|Night Boat to Dublin|
|Directed by||Lawrence Huntington|
|Written by||Lawrence Huntington |
|Produced by||Hamilton G. Inglis|
|Starring|| Robert Newton |
|Edited by||Flora Newton|
|Music by||Charles Williams|
|Distributed by||Pathé Pictures|
|8 January 1946|
|Box office||£151,928 (UK) |
Night Boat to Dublin is a 1946 British thriller film directed and co-written by Lawrence Huntington. It stars Robert Newton, Raymond Lovell, Guy Middleton, Muriel Pavlow and Herbert Lom.  
During the Second World War, a captured German spy (Marius Goring) is executed at the Tower of London, without revealing the whereabouts of Professor Hansen, a refugee Swedish scientist in Britain. He is believed to be unwittingly passing information on the atomic bomb to Germany through the neutral Irish Free State. British intelligence attempts to locate him and break this link. 
Two intelligence officers, Captain Grant and Captain Wilson, travel incognito on the overnight ferry to Dublin. They observe the German contact, Keitel, and their suspicion falls on lawyer Paul Faber. Grant manages to get a clerical job in Faber's London office, using a false identity. He allows himself to be exposed as an ex-army officer who's gone AWOL, and allows himself to be blackmailed by Faber into doing a number of illegal jobs. These include a marriage of convenience to Marion, a young Austrian girl who is desperate to acquire British nationality; also the theft of some radioactive items from a docks warehouse.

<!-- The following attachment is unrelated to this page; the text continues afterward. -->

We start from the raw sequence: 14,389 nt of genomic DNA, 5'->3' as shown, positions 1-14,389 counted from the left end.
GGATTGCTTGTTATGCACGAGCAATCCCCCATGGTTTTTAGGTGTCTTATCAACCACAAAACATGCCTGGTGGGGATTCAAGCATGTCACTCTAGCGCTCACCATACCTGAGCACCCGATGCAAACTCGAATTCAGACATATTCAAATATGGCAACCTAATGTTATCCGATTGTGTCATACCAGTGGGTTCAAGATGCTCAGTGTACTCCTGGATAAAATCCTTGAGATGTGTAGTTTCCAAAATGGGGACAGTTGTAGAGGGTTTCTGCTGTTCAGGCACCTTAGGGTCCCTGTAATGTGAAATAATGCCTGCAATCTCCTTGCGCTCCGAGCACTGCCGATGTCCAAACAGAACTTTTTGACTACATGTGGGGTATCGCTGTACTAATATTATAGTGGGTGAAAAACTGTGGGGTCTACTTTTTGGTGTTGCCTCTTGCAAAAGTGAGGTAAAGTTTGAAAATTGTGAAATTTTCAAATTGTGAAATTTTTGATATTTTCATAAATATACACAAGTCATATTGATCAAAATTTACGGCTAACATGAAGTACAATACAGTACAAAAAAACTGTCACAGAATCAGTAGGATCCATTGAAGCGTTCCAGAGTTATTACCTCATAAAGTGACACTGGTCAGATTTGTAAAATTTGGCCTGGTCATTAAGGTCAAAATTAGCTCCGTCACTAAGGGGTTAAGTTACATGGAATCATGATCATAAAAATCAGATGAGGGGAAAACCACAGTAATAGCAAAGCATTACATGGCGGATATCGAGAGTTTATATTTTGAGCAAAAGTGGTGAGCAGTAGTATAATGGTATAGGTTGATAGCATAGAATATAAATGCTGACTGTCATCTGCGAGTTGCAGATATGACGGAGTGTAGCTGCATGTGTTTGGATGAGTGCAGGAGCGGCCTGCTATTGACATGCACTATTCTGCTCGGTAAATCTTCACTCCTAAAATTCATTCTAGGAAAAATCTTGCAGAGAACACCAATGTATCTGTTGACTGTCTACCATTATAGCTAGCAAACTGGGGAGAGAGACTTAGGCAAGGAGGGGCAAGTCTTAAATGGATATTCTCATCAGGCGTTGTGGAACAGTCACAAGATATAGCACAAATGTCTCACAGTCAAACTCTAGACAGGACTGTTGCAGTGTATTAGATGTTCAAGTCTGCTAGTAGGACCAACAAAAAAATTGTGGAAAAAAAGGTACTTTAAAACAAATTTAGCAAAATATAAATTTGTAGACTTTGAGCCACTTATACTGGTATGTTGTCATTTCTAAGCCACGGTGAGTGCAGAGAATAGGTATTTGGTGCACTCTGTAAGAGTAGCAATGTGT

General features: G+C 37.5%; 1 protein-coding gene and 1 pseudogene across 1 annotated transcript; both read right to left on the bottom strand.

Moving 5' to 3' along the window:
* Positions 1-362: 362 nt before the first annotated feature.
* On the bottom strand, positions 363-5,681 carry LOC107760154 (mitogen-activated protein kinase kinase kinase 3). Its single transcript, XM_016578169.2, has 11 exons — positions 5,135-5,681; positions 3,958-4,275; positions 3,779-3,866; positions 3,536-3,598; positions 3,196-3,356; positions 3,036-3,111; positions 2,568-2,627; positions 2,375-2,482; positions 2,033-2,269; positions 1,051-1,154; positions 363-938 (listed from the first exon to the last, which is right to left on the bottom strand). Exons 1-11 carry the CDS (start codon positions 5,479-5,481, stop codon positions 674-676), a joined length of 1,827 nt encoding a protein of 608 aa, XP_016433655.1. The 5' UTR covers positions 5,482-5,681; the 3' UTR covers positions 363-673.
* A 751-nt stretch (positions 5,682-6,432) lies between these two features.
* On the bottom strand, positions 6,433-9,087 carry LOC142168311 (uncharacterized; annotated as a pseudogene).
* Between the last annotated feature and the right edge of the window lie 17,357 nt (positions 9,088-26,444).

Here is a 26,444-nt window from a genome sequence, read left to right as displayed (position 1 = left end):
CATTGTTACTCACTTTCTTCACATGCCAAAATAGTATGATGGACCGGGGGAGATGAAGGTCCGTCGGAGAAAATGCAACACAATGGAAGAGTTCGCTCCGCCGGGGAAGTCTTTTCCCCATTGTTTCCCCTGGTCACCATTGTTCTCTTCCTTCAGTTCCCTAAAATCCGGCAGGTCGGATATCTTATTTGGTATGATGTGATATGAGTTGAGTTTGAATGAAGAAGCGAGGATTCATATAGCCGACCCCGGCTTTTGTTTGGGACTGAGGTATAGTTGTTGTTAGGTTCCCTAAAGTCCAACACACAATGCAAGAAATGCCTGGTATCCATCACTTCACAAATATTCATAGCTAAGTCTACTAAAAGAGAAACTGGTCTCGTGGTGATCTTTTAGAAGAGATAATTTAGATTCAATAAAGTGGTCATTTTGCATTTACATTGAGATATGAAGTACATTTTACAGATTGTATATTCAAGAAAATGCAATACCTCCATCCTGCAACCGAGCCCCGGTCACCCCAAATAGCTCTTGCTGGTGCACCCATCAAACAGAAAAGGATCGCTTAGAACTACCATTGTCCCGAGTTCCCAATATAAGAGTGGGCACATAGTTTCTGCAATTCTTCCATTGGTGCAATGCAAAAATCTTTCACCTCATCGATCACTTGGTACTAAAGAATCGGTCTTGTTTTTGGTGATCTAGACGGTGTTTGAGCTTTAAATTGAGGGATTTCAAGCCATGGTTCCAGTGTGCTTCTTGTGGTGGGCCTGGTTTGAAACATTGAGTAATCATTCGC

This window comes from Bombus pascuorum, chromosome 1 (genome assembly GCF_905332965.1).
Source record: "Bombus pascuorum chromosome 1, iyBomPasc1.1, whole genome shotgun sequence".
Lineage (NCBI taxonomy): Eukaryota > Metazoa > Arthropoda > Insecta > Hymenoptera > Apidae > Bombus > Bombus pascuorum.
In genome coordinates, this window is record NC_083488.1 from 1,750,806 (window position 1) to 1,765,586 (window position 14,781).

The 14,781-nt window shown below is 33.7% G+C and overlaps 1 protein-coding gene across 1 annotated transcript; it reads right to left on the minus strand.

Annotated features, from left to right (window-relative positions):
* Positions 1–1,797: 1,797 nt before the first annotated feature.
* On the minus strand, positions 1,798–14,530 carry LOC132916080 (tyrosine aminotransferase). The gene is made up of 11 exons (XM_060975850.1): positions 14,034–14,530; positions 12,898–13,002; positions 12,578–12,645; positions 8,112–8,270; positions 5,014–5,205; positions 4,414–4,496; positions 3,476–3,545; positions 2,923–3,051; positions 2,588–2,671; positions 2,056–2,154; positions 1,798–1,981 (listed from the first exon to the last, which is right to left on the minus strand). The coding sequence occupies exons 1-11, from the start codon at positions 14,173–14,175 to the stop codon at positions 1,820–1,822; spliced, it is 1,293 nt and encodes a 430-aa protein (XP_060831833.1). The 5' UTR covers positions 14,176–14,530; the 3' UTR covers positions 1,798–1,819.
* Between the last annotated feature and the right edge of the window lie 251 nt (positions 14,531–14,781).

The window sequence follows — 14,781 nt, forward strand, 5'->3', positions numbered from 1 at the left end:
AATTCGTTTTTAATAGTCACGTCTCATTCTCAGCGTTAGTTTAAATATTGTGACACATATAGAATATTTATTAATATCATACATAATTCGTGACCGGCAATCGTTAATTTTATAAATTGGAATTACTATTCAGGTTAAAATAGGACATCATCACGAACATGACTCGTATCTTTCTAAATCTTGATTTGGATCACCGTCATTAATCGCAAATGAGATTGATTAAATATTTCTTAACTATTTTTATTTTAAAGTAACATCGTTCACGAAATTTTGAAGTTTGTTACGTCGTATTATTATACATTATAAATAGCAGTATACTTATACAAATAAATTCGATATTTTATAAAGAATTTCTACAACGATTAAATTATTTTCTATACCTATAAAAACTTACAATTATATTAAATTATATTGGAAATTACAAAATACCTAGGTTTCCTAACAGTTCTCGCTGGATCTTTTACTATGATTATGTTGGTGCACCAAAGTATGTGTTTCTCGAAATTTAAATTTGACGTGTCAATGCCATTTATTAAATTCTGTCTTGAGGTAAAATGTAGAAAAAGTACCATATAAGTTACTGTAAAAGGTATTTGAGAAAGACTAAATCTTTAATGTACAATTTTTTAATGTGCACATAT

Eventually, the trail leads Grant, Hunter and the police to the fictional village of Hunstable in Devon, and from there to a cliff-edge mansion where Hansen is being hidden. A showdown in a sea cave under the mansion leaves the police triumphant.
Grant is directed to a room where his wife, Marion, is held. She expects a spy is entering and breaks a vase on his head. The film end with her kneeling next to him saying "Oh David".
Filming took place in July 1945.  It was shot at the Welwyn Studios in Hertfordshire with sets designed by the art director Charles Gilbert.
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